Summer 2014 Projects

Estimation of Option Prices with Stochastic Volatility Models
Dr. Hui Gong

prerequisites: a course in statistics; experience with MATLAB and R is highly expected.

An option gives you a right to buy or sell an asset in a future time at a contract price. However, you need to purchase this right. So how much should you pay to buy this option in that you still can profit in the future? For any asset, its prices are time series data and can be modeled by different time series models. Recently there has been a growing interest in using stochastic volatility models in pricing options. This project is to study several stochastic volatility models. The research will include: deriving option pricing formulas for these stochastic volatility models; estimating the parameters in these models with the assistance of software MATLAB and/or R; and comparing the pricing outcomes. The project will also use simulation-based technique to investigate the correlations between the option pricing and the parameters of the stochastic volatility models.

[1]. Black, F., and Scholes, M., (1973): The pricing of options and corporate liabilities. Journal of Political Economy, 81(3),637-654.


The Influence of Risk-taking Behavior on the Evolution of Infectious Diseases
Dr. Daniel Maxin

Prerequisite: differential equations

We study several epidemic models where the infection transmission term includes a risk-taking behavior component. By this component we mean  the totality of measures that an individual will undertake in order to either avoid or reduce his/her chances of infection if the disease is perceived to be dangerous or to increase  the exposure risk if the disease is perceived as mild. The main objective is to study the influence of risk-taking behavior in a variety of models (both one-sex or gender-structured). Of particular importance is investigating whether this behavioral component may change the course of the epidemic from disease clearance to persistence. A more detailed description of this project can be accessed here.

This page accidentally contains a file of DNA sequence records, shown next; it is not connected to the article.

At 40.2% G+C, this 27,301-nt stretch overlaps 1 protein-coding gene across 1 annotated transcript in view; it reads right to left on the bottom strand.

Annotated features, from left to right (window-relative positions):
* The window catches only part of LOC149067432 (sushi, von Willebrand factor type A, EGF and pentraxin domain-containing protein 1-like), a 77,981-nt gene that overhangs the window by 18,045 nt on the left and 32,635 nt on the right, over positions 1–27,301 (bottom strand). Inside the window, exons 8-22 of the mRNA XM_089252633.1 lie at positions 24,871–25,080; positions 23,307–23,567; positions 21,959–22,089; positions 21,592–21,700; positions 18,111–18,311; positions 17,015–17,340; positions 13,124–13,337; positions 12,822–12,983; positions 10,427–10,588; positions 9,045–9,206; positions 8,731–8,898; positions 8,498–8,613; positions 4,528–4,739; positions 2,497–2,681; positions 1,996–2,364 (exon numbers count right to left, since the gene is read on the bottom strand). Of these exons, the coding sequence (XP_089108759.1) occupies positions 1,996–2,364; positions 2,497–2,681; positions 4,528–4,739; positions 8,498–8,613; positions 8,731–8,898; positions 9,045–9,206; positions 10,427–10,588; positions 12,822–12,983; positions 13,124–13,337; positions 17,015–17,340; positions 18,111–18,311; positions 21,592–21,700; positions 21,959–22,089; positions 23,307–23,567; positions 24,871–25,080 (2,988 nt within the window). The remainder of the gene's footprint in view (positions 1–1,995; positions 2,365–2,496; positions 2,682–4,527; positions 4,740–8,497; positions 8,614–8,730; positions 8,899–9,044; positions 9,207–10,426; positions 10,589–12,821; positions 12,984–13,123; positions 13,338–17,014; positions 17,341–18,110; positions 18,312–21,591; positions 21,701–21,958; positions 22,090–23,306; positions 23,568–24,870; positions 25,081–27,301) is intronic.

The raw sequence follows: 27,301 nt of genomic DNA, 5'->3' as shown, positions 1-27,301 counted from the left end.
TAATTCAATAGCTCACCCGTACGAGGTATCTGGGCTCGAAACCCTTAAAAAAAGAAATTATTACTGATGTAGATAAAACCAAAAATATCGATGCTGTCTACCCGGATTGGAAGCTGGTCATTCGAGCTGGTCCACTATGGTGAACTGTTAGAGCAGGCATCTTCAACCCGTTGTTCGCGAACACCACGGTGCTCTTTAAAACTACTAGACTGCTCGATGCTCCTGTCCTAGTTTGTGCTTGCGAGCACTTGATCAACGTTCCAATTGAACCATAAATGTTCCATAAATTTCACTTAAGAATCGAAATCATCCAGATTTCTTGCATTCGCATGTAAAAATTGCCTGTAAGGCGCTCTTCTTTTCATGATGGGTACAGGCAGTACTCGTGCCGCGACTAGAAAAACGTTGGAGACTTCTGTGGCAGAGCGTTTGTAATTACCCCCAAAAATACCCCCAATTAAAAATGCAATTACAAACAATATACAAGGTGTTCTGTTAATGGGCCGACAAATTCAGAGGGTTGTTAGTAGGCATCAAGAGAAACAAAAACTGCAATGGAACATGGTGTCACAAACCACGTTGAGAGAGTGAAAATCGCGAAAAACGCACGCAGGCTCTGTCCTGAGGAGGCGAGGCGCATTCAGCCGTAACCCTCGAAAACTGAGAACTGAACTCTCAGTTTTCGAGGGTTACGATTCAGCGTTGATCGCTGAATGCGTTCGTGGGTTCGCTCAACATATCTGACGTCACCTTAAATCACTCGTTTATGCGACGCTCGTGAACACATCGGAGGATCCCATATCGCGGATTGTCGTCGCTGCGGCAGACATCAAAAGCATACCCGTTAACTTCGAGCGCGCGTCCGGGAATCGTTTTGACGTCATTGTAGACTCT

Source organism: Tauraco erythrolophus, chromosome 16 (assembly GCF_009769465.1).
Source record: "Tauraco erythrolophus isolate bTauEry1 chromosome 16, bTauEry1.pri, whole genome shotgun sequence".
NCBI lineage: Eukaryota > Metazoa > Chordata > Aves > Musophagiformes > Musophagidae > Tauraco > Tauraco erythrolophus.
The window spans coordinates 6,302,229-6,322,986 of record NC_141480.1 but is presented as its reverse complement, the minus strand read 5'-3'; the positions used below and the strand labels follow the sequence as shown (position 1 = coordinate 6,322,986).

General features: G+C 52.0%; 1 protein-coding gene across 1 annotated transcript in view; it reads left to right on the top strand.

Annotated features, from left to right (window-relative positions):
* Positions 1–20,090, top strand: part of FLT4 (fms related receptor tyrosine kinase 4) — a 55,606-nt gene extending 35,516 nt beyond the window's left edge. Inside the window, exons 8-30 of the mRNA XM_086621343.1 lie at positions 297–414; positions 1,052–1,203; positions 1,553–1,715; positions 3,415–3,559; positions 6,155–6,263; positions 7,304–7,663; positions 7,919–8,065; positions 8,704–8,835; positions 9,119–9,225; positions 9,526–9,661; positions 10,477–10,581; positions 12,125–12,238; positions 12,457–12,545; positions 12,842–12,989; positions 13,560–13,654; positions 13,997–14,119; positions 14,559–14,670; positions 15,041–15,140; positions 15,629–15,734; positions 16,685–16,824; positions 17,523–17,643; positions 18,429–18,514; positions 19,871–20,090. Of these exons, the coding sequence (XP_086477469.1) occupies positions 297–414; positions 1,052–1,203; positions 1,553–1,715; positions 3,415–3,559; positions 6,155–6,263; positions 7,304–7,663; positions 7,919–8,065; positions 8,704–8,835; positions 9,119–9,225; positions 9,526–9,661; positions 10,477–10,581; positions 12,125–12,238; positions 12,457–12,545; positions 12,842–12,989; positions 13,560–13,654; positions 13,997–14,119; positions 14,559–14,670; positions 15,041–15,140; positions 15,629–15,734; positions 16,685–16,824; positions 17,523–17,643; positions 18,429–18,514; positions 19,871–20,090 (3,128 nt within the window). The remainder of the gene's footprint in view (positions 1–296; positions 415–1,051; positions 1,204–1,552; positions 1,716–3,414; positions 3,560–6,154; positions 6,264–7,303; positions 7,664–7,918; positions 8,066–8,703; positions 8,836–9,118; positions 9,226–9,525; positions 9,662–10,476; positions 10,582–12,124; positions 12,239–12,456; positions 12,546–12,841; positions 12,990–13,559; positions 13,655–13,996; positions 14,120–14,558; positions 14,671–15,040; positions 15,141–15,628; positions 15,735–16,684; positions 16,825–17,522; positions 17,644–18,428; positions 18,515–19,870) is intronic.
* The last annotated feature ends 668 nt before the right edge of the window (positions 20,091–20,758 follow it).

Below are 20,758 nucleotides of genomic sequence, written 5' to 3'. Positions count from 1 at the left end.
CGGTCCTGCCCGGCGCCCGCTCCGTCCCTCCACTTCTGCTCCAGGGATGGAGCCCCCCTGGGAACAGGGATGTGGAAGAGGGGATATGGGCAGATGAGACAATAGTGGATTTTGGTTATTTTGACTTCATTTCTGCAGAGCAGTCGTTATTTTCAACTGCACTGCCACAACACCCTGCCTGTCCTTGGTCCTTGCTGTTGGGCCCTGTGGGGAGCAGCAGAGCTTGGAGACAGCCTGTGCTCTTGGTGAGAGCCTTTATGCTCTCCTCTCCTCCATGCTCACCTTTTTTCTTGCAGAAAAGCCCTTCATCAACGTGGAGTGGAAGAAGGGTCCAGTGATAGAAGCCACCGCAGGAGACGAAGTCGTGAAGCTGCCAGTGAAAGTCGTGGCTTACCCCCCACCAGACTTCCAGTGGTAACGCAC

Pattern Avoidance in Double Lists
Dr.  Lara Pudwell

Prerequisites: at least one of the following: discrete mathematics, combinatorics, programming experience

A permutation of length n is an arrangement of the numbers {1,...,n}.  There are n! permutations of length n (for example, the 3! permutations of {1,2,3} are 123, 132, 213, 231, 312, and 321), but it is more interesting to answer questions of the form "How many permutations have (a given property)?"

Pattern-avoiding permutations have been a popular and increasingly useful area of study over the past few decades.  Permutation p (of length n) contains permutation q (of length m) if there exist m digits of p that are in the same relative order as the digits of q.  For example, p=15243 contains two copies of q=312 because of the digits of 524 (resp. 523), like 312, are in the order large, small, medium.  If p doesn't contain q than p is said to avoid q.

The number of permutations of length n avoiding 12 (resp. 21) is 1. The number of permutations of length n avoiding 123 (or any other pattern of length 3) is given by binomial(2n,n)/(n+1).  Many other variations and generalizations have been studied that produce nice enumerative (counting) results. 

In this project we will look at special lists of the numbers {1,...,n} that contain 2 copies of each digit, and determine the number of such lists that avoid a given pattern.